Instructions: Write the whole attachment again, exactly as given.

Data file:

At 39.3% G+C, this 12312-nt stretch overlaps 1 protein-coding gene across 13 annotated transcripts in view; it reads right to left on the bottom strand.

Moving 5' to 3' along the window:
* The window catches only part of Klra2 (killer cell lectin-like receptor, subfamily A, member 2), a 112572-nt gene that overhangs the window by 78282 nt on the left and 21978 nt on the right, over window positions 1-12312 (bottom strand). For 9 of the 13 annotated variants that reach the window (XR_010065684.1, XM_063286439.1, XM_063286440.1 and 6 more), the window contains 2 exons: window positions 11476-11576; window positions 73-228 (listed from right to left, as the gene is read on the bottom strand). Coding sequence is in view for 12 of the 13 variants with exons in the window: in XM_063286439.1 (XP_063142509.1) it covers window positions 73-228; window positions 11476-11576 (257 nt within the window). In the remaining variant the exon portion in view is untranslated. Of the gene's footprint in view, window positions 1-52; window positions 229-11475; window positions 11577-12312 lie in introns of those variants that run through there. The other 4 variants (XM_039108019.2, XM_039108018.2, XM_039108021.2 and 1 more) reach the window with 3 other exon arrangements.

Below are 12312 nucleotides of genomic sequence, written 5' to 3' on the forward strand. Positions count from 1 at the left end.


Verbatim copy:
At 39.3% G+C, this 12312-nt stretch overlaps 1 protein-coding gene across 13 annotated transcripts in view; it reads right to left on the bottom strand.

Moving 5' to 3' along the window:
* The window catches only part of Klra2 (killer cell lectin-like receptor, subfamily A, member 2), a 112572-nt gene that overhangs the window by 78282 nt on the left and 21978 nt on the right, over window positions 1-12312 (bottom strand). For 9 of the 13 annotated variants that reach the window (XR_010065684.1, XM_063286439.1, XM_063286440.1 and 6 more), the window contains 2 exons: window positions 11476-11576; window positions 73-228 (listed from right to left, as the gene is read on the bottom strand). Coding sequence is in view for 12 of the 13 variants with exons in the window: in XM_063286439.1 (XP_063142509.1) it covers window positions 73-228; window positions 11476-11576 (257 nt within the window). In the remaining variant the exon portion in view is untranslated. Of the gene's footprint in view, window positions 1-52; window positions 229-11475; window positions 11577-12312 lie in introns of those variants that run through there. The other 4 variants (XM_039108019.2, XM_039108018.2, XM_039108021.2 and 1 more) reach the window with 3 other exon arrangements.

Below are 12312 nucleotides of genomic sequence, written 5' to 3' on the forward strand. Positions count from 1 at the left end.